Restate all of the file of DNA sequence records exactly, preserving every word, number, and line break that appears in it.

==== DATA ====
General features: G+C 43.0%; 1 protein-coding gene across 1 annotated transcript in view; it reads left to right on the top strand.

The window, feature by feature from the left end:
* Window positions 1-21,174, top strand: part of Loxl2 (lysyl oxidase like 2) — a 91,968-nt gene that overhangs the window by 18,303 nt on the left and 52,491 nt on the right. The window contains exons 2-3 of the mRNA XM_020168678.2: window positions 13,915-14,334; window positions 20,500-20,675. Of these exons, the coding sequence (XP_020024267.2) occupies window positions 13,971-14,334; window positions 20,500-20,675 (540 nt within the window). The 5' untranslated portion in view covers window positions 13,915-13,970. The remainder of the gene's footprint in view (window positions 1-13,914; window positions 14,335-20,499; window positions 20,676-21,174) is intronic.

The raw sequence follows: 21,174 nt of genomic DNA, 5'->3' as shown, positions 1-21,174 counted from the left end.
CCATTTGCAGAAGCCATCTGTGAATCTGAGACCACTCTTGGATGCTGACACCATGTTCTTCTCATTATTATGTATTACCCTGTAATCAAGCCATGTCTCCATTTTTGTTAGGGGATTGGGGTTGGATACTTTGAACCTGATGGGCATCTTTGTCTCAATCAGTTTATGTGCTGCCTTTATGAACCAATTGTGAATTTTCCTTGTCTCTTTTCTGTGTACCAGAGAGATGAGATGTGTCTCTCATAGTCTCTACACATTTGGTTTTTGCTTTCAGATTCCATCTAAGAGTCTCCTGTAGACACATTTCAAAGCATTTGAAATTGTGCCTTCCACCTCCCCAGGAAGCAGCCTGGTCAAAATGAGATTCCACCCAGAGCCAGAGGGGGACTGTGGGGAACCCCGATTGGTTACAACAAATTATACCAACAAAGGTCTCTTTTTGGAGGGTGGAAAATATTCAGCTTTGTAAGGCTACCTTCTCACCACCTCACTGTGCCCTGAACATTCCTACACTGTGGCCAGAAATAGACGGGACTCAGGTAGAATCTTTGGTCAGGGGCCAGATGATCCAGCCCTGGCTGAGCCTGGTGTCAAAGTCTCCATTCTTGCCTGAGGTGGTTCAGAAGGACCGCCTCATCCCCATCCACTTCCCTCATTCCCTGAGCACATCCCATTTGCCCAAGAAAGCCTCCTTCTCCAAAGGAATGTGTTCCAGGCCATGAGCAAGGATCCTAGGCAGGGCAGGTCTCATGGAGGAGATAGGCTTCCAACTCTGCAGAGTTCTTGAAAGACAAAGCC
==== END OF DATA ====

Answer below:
General features: G+C 43.0%; 1 protein-coding gene across 1 annotated transcript in view; it reads left to right on the top strand.

The window, feature by feature from the left end:
* Window positions 1-21,174, top strand: part of Loxl2 (lysyl oxidase like 2) — a 91,968-nt gene that overhangs the window by 18,303 nt on the left and 52,491 nt on the right. The window contains exons 2-3 of the mRNA XM_020168678.2: window positions 13,915-14,334; window positions 20,500-20,675. Of these exons, the coding sequence (XP_020024267.2) occupies window positions 13,971-14,334; window positions 20,500-20,675 (540 nt within the window). The 5' untranslated portion in view covers window positions 13,915-13,970. The remainder of the gene's footprint in view (window positions 1-13,914; window positions 14,335-20,499; window positions 20,676-21,174) is intronic.

The raw sequence follows: 21,174 nt of genomic DNA, 5'->3' as shown, positions 1-21,174 counted from the left end.
CCATTTGCAGAAGCCATCTGTGAATCTGAGACCACTCTTGGATGCTGACACCATGTTCTTCTCATTATTATGTATTACCCTGTAATCAAGCCATGTCTCCATTTTTGTTAGGGGATTGGGGTTGGATACTTTGAACCTGATGGGCATCTTTGTCTCAATCAGTTTATGTGCTGCCTTTATGAACCAATTGTGAATTTTCCTTGTCTCTTTTCTGTGTACCAGAGAGATGAGATGTGTCTCTCATAGTCTCTACACATTTGGTTTTTGCTTTCAGATTCCATCTAAGAGTCTCCTGTAGACACATTTCAAAGCATTTGAAATTGTGCCTTCCACCTCCCCAGGAAGCAGCCTGGTCAAAATGAGATTCCACCCAGAGCCAGAGGGGGACTGTGGGGAACCCCGATTGGTTACAACAAATTATACCAACAAAGGTCTCTTTTTGGAGGGTGGAAAATATTCAGCTTTGTAAGGCTACCTTCTCACCACCTCACTGTGCCCTGAACATTCCTACACTGTGGCCAGAAATAGACGGGACTCAGGTAGAATCTTTGGTCAGGGGCCAGATGATCCAGCCCTGGCTGAGCCTGGTGTCAAAGTCTCCATTCTTGCCTGAGGTGGTTCAGAAGGACCGCCTCATCCCCATCCACTTCCCTCATTCCCTGAGCACATCCCATTTGCCCAAGAAAGCCTCCTTCTCCAAAGGAATGTGTTCCAGGCCATGAGCAAGGATCCTAGGCAGGGCAGGTCTCATGGAGGAGATAGGCTTCCAACTCTGCAGAGTTCTTGAAAGACAAAGCC